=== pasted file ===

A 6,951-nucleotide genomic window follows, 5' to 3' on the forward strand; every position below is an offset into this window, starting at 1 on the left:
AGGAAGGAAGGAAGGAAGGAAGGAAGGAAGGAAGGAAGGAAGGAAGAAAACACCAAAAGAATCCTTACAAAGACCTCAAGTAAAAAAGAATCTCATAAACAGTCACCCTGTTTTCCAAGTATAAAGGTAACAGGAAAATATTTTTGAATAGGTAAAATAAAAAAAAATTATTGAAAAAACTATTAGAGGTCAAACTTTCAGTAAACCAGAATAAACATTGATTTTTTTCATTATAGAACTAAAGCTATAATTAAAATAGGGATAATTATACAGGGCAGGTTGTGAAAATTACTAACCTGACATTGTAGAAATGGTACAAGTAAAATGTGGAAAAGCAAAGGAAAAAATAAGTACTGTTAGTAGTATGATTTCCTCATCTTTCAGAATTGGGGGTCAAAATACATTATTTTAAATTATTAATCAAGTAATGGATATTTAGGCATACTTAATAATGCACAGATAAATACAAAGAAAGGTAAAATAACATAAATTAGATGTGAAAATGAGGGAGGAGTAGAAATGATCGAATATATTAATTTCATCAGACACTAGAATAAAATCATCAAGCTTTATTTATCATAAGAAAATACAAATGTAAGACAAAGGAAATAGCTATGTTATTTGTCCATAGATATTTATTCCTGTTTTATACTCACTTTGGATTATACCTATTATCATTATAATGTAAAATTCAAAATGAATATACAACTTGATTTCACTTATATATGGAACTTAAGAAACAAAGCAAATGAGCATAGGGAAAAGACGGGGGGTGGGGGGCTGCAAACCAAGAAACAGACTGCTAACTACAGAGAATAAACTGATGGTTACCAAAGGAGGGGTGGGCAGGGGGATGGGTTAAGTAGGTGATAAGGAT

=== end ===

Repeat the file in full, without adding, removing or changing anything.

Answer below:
A 6,951-nucleotide genomic window follows, 5' to 3' on the forward strand; every position below is an offset into this window, starting at 1 on the left:
AGGAAGGAAGGAAGGAAGGAAGGAAGGAAGGAAGGAAGGAAGGAAGAAAACACCAAAAGAATCCTTACAAAGACCTCAAGTAAAAAAGAATCTCATAAACAGTCACCCTGTTTTCCAAGTATAAAGGTAACAGGAAAATATTTTTGAATAGGTAAAATAAAAAAAAATTATTGAAAAAACTATTAGAGGTCAAACTTTCAGTAAACCAGAATAAACATTGATTTTTTTCATTATAGAACTAAAGCTATAATTAAAATAGGGATAATTATACAGGGCAGGTTGTGAAAATTACTAACCTGACATTGTAGAAATGGTACAAGTAAAATGTGGAAAAGCAAAGGAAAAAATAAGTACTGTTAGTAGTATGATTTCCTCATCTTTCAGAATTGGGGGTCAAAATACATTATTTTAAATTATTAATCAAGTAATGGATATTTAGGCATACTTAATAATGCACAGATAAATACAAAGAAAGGTAAAATAACATAAATTAGATGTGAAAATGAGGGAGGAGTAGAAATGATCGAATATATTAATTTCATCAGACACTAGAATAAAATCATCAAGCTTTATTTATCATAAGAAAATACAAATGTAAGACAAAGGAAATAGCTATGTTATTTGTCCATAGATATTTATTCCTGTTTTATACTCACTTTGGATTATACCTATTATCATTATAATGTAAAATTCAAAATGAATATACAACTTGATTTCACTTATATATGGAACTTAAGAAACAAAGCAAATGAGCATAGGGAAAAGACGGGGGGTGGGGGGCTGCAAACCAAGAAACAGACTGCTAACTACAGAGAATAAACTGATGGTTACCAAAGGAGGGGTGGGCAGGGGGATGGGTTAAGTAGGTGATAAGGAT